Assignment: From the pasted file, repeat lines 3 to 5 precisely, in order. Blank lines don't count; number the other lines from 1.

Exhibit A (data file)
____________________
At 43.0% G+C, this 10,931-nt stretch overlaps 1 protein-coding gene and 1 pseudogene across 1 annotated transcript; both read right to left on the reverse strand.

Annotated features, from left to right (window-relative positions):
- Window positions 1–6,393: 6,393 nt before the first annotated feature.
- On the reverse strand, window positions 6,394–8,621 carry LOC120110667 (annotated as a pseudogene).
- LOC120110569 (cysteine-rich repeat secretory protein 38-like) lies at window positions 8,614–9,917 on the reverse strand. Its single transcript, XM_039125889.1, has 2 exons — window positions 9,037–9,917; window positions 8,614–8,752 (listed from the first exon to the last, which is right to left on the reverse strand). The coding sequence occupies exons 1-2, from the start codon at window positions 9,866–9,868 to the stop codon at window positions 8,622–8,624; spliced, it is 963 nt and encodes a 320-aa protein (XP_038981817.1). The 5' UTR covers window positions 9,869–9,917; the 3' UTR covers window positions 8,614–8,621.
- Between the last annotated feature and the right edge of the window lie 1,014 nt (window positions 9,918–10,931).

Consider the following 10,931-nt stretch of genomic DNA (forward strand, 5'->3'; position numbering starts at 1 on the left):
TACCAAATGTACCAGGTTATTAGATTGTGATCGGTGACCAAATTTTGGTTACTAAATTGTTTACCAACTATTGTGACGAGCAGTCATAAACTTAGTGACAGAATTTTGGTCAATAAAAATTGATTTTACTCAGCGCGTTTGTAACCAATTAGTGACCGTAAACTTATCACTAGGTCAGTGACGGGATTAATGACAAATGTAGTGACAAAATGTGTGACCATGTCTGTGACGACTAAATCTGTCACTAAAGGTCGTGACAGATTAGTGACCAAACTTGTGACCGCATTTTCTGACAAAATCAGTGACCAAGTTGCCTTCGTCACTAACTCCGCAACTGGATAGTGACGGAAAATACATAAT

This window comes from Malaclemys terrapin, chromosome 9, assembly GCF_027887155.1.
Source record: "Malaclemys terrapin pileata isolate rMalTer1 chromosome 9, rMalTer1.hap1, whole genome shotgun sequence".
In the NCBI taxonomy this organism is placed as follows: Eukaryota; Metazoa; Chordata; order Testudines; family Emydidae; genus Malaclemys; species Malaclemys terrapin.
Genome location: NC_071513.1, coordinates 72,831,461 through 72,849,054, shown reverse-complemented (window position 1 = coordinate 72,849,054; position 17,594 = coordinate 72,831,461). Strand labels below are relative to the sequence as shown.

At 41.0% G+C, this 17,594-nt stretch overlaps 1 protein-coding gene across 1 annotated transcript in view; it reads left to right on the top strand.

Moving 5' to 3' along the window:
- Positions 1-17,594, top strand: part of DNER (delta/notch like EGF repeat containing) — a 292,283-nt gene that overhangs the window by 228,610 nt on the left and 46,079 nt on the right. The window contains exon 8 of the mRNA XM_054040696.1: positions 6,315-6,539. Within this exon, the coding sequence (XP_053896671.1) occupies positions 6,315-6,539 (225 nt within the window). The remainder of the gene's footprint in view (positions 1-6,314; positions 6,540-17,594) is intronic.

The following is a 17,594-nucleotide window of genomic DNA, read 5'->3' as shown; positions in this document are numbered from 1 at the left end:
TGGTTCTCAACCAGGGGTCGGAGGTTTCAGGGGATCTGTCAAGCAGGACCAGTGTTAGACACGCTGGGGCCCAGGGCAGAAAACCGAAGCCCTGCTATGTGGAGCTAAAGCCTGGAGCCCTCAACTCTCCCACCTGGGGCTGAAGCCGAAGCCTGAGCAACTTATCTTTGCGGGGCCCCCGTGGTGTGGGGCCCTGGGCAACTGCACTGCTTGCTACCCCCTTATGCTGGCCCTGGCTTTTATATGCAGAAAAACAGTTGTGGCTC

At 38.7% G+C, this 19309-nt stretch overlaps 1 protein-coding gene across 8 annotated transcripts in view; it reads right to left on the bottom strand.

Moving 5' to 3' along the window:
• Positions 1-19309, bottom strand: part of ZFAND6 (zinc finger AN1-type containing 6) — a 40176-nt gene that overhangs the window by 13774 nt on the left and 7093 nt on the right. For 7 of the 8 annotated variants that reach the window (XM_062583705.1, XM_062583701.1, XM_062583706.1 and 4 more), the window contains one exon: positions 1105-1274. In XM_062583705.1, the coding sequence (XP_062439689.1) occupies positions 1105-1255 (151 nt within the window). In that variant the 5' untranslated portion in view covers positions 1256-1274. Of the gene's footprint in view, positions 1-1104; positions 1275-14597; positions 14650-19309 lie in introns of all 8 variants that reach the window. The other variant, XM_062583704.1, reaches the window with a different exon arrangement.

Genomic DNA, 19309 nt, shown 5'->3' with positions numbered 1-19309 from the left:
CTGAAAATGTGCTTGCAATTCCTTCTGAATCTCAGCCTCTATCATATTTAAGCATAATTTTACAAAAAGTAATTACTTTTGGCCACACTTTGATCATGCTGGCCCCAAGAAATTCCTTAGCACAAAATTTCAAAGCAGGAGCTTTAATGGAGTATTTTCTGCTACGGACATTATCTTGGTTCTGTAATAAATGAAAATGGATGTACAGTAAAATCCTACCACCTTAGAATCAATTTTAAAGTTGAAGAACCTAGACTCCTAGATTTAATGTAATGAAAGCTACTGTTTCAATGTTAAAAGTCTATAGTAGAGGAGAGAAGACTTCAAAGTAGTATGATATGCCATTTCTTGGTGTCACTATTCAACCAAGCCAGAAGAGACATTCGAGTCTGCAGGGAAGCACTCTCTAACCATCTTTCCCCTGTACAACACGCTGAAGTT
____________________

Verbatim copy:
- Window positions 1–6,393: 6,393 nt before the first annotated feature.
- On the reverse strand, window positions 6,394–8,621 carry LOC120110667 (annotated as a pseudogene).
- LOC120110569 (cysteine-rich repeat secretory protein 38-like) lies at window positions 8,614–9,917 on the reverse strand. Its single transcript, XM_039125889.1, has 2 exons — window positions 9,037–9,917; window positions 8,614–8,752 (listed from the first exon to the last, which is right to left on the reverse strand). The coding sequence occupies exons 1-2, from the start codon at window positions 9,866–9,868 to the stop codon at window positions 8,622–8,624; spliced, it is 963 nt and encodes a 320-aa protein (XP_038981817.1). The 5' UTR covers window positions 9,869–9,917; the 3' UTR covers window positions 8,614–8,621.